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Black Hair Care Ingredients We Love, But Can’t Pronounce

Natural hair products tend to sound so edible and delicious. In the beginning, I thought I needed to make as many hair care products in the house as I could to avoid toxins and carcinogens or convert hair killers. That is not true, though. What I needed to do was learn more about the common ingredients and their purposes and risks. I was judging ingredients off my ability to pronounce them. Not only was that a completely inaccurate way of looking at things, but it was unfair because on any given day I can’t pronounce words I could a week before. My tongue is fun that way. Don’t get me wrong, I am still all for the kitchen mixtures of strand loving ingredients. But I also know that we buy lots of products from the store that can play an important role in healthier hair too.

Store bought products need to have shelf life and consistent performance to impress customers. In order to do that you have to have preservatives, stabilizers and possibly some silicones in them. Contrary to popular belief not all the out of space sounding ingredients are bad ingredients. Here is a short list of some of some Black hair care ingredients we can welcome into our routines.

Amodimethicone - excellent deep conditioning agent because it is very attracted to the higher negative charge of the damaged areas of the hair cuticle, and has very low thermal conductivity meaning it protects the cortex (inside the hair strand) from heat damage from heat tools and improper use of the heat tool. The reason this silicone is considered a friend is it is incapable of attaching to itself therefore not able to cause build-up.

Behentrimonium Methosulfate - Guuurrrrlll whet?!!!! Don’t ever ask me to say this one. I can’t!!! (I can, but still don’t ask lol.) Anyway, what I can tell you is it is a conditioning emulsifier. It adds that slip you are looking for in a detangler or leave-in by smoothing the cuticle. Adding slip reduces friction during combing. This ingredient is derived from rapeseed oil/ canola oil.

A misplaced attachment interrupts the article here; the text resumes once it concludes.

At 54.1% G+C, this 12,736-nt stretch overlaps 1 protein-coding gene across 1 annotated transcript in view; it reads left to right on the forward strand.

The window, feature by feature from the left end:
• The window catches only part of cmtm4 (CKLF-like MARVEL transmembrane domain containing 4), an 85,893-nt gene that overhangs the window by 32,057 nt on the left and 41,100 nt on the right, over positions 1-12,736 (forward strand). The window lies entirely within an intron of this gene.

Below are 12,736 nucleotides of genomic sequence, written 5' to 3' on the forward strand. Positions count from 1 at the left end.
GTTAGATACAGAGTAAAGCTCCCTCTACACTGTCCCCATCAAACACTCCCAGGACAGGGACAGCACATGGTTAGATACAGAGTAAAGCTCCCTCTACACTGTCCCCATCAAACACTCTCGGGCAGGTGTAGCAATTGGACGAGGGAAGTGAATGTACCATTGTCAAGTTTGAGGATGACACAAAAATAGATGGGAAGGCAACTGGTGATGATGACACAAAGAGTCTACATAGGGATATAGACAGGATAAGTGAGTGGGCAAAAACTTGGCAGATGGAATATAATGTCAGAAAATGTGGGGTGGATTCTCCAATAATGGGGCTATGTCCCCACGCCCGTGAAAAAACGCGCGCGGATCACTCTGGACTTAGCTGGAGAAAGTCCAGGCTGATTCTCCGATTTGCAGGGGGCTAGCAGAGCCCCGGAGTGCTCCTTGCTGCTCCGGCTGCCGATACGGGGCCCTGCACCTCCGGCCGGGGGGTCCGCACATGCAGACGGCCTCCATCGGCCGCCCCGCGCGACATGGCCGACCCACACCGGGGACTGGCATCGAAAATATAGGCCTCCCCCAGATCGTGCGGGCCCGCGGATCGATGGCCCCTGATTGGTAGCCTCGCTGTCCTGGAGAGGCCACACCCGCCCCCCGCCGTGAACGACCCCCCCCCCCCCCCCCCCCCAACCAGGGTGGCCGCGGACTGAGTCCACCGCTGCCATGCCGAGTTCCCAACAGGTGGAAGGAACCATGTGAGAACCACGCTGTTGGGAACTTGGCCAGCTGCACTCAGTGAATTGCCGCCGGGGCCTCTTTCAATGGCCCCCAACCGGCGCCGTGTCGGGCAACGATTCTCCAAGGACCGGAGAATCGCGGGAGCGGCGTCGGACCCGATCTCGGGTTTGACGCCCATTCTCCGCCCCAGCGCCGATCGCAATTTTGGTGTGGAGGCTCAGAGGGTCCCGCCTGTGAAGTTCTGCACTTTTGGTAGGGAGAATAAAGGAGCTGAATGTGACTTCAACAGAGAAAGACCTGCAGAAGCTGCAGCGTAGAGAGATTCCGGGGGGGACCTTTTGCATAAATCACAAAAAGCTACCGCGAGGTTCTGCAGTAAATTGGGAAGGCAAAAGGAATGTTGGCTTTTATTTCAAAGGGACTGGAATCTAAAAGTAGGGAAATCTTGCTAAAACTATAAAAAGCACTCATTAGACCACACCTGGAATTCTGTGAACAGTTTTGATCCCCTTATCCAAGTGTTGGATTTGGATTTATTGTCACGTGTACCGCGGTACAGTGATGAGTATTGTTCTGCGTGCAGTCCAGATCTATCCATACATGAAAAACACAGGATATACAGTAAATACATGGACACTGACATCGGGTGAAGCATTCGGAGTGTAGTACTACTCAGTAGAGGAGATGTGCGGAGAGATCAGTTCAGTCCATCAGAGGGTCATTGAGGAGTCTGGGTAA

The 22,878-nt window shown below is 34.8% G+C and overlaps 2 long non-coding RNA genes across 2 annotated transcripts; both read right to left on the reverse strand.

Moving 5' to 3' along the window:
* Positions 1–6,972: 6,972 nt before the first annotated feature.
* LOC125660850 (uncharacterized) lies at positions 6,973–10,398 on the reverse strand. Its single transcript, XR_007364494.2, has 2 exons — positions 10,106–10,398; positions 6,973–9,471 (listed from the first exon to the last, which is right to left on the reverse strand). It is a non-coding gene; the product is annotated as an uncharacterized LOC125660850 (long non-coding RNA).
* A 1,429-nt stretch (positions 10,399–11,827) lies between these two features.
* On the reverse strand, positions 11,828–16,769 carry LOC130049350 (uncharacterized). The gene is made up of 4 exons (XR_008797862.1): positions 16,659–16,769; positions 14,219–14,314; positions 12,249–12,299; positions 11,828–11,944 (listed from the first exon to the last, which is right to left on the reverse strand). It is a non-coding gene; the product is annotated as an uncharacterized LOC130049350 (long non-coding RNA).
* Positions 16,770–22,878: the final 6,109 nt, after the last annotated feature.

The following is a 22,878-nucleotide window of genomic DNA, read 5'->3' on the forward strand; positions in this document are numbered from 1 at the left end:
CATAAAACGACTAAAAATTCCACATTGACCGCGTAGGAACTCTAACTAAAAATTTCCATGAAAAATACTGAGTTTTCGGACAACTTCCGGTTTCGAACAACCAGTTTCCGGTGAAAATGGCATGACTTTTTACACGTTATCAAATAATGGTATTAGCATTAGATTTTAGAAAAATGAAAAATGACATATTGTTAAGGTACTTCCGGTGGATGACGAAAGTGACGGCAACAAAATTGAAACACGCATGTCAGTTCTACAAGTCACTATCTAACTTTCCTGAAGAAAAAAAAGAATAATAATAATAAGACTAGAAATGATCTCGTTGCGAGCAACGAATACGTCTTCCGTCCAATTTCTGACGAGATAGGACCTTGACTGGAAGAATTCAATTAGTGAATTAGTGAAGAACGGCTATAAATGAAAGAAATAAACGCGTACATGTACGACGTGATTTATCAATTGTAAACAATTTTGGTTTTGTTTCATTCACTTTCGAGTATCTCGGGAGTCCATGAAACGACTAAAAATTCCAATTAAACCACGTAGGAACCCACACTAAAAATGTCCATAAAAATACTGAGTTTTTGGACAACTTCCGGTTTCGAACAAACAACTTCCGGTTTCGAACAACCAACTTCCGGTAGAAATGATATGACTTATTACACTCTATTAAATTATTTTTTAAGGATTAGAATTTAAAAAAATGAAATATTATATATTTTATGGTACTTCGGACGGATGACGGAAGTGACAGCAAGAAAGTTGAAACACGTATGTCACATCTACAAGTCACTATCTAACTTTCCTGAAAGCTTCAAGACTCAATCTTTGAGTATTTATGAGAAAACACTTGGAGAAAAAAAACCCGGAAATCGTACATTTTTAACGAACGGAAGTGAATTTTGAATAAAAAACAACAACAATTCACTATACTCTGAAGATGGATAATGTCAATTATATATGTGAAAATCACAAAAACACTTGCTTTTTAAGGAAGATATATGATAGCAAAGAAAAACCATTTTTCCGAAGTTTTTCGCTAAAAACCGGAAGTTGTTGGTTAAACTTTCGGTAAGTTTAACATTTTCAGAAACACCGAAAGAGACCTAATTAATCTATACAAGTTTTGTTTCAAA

Phenoxyethanol - this is a preservative that reduces some of the bacteria that would form in products. It has some conditioning properties, but not enough to use it for that purpose. It should be near the end of the list of ingredients signifying it is in low concentrations in the product formula.

Cetrimonium Bromide - Well this little gem serves multiple purposes. It is a surfactant, anti-microbial agent, it reduces static and oil- trapped dirt build-up on the strands.

Butylene Glycol - I truly hate to say it, but this is a derivative of petroleum. I always say, “Stay away from petroleum based products.” I still mean that. This is a water-soluble derivative used for it’s conditioning properties. It will soften hair, and emulsify essential oils in the product without causing build up or irritation.

Alkyl Benzoate - is commonly used as an emollient and texture enhancing agent in hair and skin care formulations. It leaves a silky smooth texture that reduces the oily feeling from the product.

Tutus and Tennis Shoes is a hair care education company specializing in teaching white adoptive parents how to care for their Black children's hair. Follow our blog for more Black hair care tips. You can learn everything you need to know about Black hair care in my course: The Beauty and Science of Black Hair Care


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Tututs & Tennis Shoes is a Hair Care Education Company that specializes in teaching white adoptive parents how to care for their Black children's hair.

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Kanisha is the Hair Care Coach you have been looking for, specializing in teaching white adoptive parents how to care for Black children's hair.

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